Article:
What is the legal age of consent?
The law says that a person must be 17 years of age to be able to consent to engaging in a sexual act. This means that a young person under the age of 17 is not legally old enough to consent to a sexual act even if they want to. Remember, it is a crime to engage in a sexual act with someone who has not, or cannot, give consent.
The age of consent is the same for all persons, regardless of gender or sexual orientation.
Does this mean that two young persons are breaking the law if they engage in a sexual act?
Not necessarily. The law recognises that younger people may be engaging in sexual activity with each other and has introduced a ‘proximity of age’ defence. This is sometimes called the “Romeo and Juliet Defence”. This means that if a person has been charged with an offence of engaging in a sexual act with a child who is 15 or 16 years of age he or she can put forward a defence but only if all of these conditions apply:
- he or she is younger or not more than two years older than the child
- agreement was given freely and voluntarily
- neither party felt exploited or intimidated
- neither person is a person in a position of authority
So, for example, this defence may be open to two 16 year olds, or to a 16 year old and an 18 year old, but only if all the conditions above are present. It may ultimately be up to a court of law to decide if there was actually free and voluntary consent in these circumstances.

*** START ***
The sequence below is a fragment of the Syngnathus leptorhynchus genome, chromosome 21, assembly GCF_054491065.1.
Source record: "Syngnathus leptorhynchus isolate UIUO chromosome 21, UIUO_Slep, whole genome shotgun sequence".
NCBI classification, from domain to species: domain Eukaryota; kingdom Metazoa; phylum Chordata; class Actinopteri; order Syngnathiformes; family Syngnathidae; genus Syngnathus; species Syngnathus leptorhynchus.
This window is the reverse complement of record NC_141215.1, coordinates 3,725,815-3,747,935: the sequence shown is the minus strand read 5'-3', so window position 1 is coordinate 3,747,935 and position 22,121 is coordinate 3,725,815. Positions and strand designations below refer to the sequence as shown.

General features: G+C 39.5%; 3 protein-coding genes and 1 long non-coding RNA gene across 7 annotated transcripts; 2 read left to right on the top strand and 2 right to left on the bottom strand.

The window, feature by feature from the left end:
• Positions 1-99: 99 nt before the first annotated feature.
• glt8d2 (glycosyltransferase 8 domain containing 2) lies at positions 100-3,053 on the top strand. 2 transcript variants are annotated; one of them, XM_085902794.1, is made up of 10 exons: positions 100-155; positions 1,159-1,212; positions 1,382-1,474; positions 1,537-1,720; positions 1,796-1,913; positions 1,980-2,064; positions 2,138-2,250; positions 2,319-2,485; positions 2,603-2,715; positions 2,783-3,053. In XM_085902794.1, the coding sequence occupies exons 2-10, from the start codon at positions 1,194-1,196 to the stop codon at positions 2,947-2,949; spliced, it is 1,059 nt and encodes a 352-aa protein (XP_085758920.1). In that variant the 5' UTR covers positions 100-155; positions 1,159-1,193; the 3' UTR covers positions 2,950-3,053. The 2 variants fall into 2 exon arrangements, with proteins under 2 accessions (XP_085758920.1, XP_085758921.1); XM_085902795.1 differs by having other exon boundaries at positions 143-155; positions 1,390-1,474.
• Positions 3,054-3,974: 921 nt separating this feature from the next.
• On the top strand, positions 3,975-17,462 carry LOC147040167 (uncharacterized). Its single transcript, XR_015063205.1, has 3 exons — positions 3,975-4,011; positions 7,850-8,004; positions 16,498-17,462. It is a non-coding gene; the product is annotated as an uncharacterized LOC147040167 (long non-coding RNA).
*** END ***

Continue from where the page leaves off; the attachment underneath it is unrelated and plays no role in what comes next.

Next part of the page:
The law in this area is complex. The consent of the Director of Public Prosecution is always required for any prosecution of a child under the age of 17 years.
It is advised that where any formal charges have been brought around underage sexual activity, even where it does not appear to be abusive, legal advice should immediately be sought.
Persons in positions of authority
It is a serious offence for a person who is, or has previously been, in a position of authority over a child, to engage in a sexual act with a child or young person who is under the age of 18 (regardless of the fact that the legal age of consent is 17). Such a young person can never legally consent to engaging in a sexual act with a person who is, or who has previously been, in a position of authority over them.
A full list of persons considered to be in a position of authority is set out in the law, which includes, for example, family members, carers, teachers and sports coaches.
Sexting or sending nudes
It is illegal for anyone (whatever their age) to post, send or share pictures of the genitalia of people under 18, or images of them engaged in sexual activity, as this is classified as child pornography. This is true even if a person under 18 sends a sexual picture of themselves. It is also illegal for someone to show pornography to a person under 18.
To read the Criminal Law (Sexual Offences) Act, 2017 on consent and a range of other sexual offences, click here.